While the evolutionary nature of cancer is well established, it is challenging to generate and analyze data to quantify the dynamics of this Darwinian process. The clinical issue is for example when therapy-resistant cancer cells regrow after an initially successful treatment. Hence, patients die because the tumor is able to evolve. Hematologic neoplasms such as leukemia and lymphoma are well suited to study this process, because live cells can be sampled and studied in detail over the course of the disease. To better understand and eventually influence this process, it is necessary to measure the amount of genetic and epigenetic heterogeneity. New technologies to characterize genetic and phenotypic heterogeneity at the single cell level render it possible to tackle this issue.
Your Opportunities and Responsibilities
- Work on an exciting project that bridges genomics, evolutionary theory and oncology and will strengthen your profile in a field of great scientific and medical relevance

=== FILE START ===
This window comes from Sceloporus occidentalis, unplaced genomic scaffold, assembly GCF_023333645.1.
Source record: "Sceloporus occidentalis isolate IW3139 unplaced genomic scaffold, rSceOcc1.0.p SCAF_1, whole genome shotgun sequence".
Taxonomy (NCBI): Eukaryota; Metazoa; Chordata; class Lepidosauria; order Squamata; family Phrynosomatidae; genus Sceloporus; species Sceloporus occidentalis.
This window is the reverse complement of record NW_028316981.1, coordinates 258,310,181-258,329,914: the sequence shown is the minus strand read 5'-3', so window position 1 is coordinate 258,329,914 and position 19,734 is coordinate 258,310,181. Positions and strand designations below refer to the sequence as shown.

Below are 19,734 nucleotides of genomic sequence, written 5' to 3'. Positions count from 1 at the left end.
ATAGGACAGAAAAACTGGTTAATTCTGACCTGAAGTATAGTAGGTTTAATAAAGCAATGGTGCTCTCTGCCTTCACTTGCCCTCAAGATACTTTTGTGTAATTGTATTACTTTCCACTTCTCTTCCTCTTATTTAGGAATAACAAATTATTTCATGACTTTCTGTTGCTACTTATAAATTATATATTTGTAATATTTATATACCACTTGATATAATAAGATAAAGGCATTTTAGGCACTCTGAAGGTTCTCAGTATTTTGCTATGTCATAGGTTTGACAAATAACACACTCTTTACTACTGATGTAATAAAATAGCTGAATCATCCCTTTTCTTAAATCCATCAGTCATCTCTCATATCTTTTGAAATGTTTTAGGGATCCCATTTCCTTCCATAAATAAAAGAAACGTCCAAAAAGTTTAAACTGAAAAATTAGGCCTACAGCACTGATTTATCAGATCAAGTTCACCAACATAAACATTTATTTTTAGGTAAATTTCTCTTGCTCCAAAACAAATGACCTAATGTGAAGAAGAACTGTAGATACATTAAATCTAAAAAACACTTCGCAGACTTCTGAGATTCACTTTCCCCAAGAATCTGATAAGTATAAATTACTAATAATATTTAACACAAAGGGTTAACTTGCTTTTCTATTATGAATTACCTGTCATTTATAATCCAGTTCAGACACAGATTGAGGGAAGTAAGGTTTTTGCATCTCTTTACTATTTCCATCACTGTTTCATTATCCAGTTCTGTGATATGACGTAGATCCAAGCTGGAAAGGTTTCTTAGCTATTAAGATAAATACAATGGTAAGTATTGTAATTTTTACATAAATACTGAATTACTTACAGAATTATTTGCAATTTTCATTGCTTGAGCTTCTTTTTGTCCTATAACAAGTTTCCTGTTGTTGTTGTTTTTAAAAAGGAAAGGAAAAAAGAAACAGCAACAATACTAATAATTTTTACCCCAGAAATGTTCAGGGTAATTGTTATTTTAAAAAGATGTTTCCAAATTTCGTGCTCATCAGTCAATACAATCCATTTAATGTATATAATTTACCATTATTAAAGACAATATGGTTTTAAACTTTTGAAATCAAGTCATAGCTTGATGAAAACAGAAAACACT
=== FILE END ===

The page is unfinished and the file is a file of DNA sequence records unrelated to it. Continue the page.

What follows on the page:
- Investigate heterogeneity of hematologic neoplasms on the single cell level.
- Optimize established transcriptional single cell technologies (Fluidigm C1, SCRB-seq, Drop-seq) and make them available to collaborations within the CRC. This includes the molecular techniques as well as first analyses.
- Improve and extend the existing single cell technologies to combine RNA-seq, DNA-seq and ATAC-seq.
- The CRC enables you to work in a highly multidisciplinary environment with cutting edge technologies in the field of genomics and cancer research.